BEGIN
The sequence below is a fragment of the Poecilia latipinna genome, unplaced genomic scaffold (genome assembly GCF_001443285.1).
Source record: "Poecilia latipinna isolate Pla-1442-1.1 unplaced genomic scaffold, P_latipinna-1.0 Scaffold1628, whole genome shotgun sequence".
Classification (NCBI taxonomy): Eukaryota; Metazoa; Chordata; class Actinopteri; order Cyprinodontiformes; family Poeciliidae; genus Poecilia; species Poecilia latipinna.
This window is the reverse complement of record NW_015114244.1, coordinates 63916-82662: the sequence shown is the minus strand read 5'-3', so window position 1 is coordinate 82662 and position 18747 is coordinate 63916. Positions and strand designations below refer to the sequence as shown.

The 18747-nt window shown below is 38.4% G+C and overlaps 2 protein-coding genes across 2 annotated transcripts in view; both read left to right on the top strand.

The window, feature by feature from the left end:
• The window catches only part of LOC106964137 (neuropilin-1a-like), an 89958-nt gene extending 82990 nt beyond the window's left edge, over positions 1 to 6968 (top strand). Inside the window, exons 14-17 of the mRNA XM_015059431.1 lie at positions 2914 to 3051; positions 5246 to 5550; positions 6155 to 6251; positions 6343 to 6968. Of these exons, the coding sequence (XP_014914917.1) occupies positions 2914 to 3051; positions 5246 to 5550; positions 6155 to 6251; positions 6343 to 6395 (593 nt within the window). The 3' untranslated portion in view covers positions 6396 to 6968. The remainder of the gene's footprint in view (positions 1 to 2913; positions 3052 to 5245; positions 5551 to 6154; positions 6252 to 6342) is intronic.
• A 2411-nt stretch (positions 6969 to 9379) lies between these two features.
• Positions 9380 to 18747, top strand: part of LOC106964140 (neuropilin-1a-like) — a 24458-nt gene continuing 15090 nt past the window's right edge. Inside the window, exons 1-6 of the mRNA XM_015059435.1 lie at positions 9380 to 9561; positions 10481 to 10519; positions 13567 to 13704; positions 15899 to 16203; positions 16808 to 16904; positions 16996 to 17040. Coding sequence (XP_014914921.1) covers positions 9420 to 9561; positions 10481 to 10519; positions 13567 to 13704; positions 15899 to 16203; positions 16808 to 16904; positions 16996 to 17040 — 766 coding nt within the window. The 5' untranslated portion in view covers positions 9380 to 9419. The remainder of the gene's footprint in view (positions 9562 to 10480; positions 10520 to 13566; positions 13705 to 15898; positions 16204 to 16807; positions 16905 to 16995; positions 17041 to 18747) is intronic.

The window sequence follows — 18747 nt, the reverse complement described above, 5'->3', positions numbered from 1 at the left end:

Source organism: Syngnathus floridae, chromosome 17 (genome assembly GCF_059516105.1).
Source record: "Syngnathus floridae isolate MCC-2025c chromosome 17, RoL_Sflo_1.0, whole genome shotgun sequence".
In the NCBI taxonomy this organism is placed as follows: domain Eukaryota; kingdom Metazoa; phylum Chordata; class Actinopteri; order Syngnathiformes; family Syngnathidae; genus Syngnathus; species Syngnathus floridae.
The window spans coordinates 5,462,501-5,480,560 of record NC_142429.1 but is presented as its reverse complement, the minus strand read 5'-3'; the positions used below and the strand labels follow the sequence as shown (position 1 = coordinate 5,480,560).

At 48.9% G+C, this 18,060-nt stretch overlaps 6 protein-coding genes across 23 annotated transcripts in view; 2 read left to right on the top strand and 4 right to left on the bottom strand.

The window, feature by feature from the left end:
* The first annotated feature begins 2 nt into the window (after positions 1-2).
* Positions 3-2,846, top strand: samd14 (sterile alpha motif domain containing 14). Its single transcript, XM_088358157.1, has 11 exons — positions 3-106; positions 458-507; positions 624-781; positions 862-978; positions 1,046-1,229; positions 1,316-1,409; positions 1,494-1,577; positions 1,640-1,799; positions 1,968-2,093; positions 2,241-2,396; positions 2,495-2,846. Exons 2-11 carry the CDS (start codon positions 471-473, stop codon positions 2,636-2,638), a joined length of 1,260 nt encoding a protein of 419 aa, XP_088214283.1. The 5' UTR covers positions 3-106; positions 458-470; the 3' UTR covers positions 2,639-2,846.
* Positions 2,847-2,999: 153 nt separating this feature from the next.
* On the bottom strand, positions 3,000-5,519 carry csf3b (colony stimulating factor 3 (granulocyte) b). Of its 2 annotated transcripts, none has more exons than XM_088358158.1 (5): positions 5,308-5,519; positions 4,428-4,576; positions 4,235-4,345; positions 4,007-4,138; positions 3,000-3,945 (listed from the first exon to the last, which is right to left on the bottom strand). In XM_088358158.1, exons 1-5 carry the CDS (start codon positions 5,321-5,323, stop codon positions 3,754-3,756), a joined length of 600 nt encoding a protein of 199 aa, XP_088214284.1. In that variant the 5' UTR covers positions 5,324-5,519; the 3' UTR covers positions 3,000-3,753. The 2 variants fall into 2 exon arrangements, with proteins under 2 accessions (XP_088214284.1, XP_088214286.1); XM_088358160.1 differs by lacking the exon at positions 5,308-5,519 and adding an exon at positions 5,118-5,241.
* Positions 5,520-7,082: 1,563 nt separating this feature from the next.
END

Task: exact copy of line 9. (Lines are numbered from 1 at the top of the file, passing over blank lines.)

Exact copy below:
• Positions 9380 to 18747, top strand: part of LOC106964140 (neuropilin-1a-like) — a 24458-nt gene continuing 15090 nt past the window's right edge. Inside the window, exons 1-6 of the mRNA XM_015059435.1 lie at positions 9380 to 9561; positions 10481 to 10519; positions 13567 to 13704; positions 15899 to 16203; positions 16808 to 16904; positions 16996 to 17040. Coding sequence (XP_014914921.1) covers positions 9420 to 9561; positions 10481 to 10519; positions 13567 to 13704; positions 15899 to 16203; positions 16808 to 16904; positions 16996 to 17040 — 766 coding nt within the window. The 5' untranslated portion in view covers positions 9380 to 9419. The remainder of the gene's footprint in view (positions 9562 to 10480; positions 10520 to 13566; positions 13705 to 15898; positions 16204 to 16807; positions 16905 to 16995; positions 17041 to 18747) is intronic.